On Wednesday, the $1.9 trillion bill passed for extensive coronavirus relief and White House Press Secretary Jen Psaki called it “the most progressive bill in American history.”

The Civil Rights Act of 1964; the Social Security Act of 1935; the Affordable Care Act of 2010 — all fail short in comparison to the “American Rescue Plan Act of 2021,” a bill that passed along party lines and was originally created as an emergency bill to deal with the COVID-19 pandemic, but ended up becoming much more.

A reporter asked: “When is this administration going to start moving forward on the $2 trillion climate change package, that was such a big part of then-candidate Biden’s campaign?”

Psaki replied:

It’s only day 49, Jonathan. We’re about to pass a historic, the most progressive bill in American history. It’s be a passing today. Look, I would say that the President believes that, and he talked about this on the campaign trail, as you mentioned, was certainly a promise of his, that the United States and many other countries around the world, we’ll focus on here can create good paying union jobs, that are also consistent with our objective of addressing the climate crisis. And certainly that is central to how he’s thinking about his agenda moving forward. Those policy discussions are still ongoing, but I can assure you that he intends to deliver on the promises he made on the campaign trail, and intends to deliver on the promises he made about creating good, paying, union jobs that also are consistent with his goal of addressing the climate crisis.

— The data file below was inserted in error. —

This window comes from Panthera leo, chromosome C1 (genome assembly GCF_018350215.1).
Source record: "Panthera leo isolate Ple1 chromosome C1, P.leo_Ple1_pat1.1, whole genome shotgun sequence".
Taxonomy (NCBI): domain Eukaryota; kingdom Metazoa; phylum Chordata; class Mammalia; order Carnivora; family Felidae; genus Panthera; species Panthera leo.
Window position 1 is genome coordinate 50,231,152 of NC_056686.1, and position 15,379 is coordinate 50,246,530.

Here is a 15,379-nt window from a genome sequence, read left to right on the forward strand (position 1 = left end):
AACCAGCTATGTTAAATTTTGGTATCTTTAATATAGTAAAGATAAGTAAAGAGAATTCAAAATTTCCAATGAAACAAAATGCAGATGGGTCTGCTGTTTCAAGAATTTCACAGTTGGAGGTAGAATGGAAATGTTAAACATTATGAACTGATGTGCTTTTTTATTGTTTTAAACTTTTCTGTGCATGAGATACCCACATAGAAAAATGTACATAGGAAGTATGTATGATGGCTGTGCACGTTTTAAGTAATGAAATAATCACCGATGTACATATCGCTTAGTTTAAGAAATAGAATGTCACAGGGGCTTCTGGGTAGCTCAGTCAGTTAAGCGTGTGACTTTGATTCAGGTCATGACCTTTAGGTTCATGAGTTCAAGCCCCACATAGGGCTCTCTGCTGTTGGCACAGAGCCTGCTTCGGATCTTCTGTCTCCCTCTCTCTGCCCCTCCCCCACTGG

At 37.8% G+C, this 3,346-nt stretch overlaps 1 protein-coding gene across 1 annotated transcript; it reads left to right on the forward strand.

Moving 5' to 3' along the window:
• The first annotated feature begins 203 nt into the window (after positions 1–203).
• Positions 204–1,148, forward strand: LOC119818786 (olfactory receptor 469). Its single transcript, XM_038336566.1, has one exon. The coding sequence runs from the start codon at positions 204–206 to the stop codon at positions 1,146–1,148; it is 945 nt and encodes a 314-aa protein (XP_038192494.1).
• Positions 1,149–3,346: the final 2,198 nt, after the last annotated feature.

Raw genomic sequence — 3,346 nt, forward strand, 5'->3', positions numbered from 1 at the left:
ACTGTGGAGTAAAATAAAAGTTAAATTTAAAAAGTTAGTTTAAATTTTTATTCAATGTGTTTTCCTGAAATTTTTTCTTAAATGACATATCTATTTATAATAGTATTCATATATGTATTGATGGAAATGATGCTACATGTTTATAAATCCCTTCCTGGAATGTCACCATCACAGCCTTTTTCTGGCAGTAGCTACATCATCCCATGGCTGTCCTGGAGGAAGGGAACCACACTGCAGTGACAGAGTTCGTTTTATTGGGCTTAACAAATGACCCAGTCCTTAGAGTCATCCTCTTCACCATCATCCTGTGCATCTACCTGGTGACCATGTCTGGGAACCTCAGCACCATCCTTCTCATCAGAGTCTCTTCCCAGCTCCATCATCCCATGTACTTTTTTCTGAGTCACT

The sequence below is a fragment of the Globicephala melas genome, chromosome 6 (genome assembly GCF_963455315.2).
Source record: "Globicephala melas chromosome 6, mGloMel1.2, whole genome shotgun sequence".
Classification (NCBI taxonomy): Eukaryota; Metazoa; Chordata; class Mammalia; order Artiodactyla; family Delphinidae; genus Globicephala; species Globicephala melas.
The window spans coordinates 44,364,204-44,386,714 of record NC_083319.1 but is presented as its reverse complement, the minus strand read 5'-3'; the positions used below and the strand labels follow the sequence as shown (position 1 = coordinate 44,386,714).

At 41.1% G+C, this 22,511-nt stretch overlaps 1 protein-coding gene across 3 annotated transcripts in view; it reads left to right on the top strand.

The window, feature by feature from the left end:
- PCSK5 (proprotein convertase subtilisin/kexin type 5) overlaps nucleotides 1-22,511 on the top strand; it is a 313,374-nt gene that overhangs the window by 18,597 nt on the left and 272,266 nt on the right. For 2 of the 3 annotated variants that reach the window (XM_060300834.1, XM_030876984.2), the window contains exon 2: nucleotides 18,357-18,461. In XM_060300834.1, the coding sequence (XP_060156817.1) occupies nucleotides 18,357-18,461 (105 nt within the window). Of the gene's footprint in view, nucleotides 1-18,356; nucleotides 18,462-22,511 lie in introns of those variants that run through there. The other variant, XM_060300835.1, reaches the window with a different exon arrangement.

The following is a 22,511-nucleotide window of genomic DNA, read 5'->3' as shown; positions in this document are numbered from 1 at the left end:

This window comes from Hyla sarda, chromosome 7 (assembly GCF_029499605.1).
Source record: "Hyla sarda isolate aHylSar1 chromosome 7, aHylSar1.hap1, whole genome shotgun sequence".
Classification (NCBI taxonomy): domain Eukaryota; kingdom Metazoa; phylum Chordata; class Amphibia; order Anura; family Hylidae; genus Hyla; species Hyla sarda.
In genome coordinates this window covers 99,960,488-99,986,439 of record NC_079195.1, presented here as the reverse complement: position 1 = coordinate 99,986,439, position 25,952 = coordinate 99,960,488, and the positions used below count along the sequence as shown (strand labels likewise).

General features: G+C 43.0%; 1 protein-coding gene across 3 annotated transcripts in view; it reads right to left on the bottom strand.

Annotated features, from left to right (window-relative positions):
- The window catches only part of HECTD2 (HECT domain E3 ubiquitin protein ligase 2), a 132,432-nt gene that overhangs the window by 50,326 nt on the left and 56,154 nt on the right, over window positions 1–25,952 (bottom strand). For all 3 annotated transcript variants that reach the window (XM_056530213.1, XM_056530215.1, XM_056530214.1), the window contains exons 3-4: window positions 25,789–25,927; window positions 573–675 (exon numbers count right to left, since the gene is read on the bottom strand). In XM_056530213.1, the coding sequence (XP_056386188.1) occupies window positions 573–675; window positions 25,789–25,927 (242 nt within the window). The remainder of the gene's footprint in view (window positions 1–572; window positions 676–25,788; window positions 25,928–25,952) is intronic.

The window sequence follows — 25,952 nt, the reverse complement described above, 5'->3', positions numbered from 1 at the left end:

Biden canceled thousands of “good, paying, union jobs” on his first day in office when he ended the Keystone XL pipeline.

The COVID relief bill includes billions of dollars in unrelated spending, including bailouts for pensions and for bail outs for cities and state governments. It also expands welfare programs significantly beyond the impact of the pandemic.

The new bill means more money for Americans’. The “American Rescue Plan” calls for $1,400 stimulus checks for individuals earning up to $75,000 and $2,800 checks for couples earning $150,000 or under. Households will receive an additional $1,400 for each dependent child. 

For those unemployed, the bill extends $300-per-week federal benefits through Sept. 6 and allows the first $10,200 of jobless benefits to be tax-free to households with incomes under $150,000.

The House passed the legislation 220 to 211, after the Senate passed it on Saturday. No Republicans voted “yes” on the legislation.

“We, of course, are moving full speed ahead on the implementation of the bill,” Psaki said.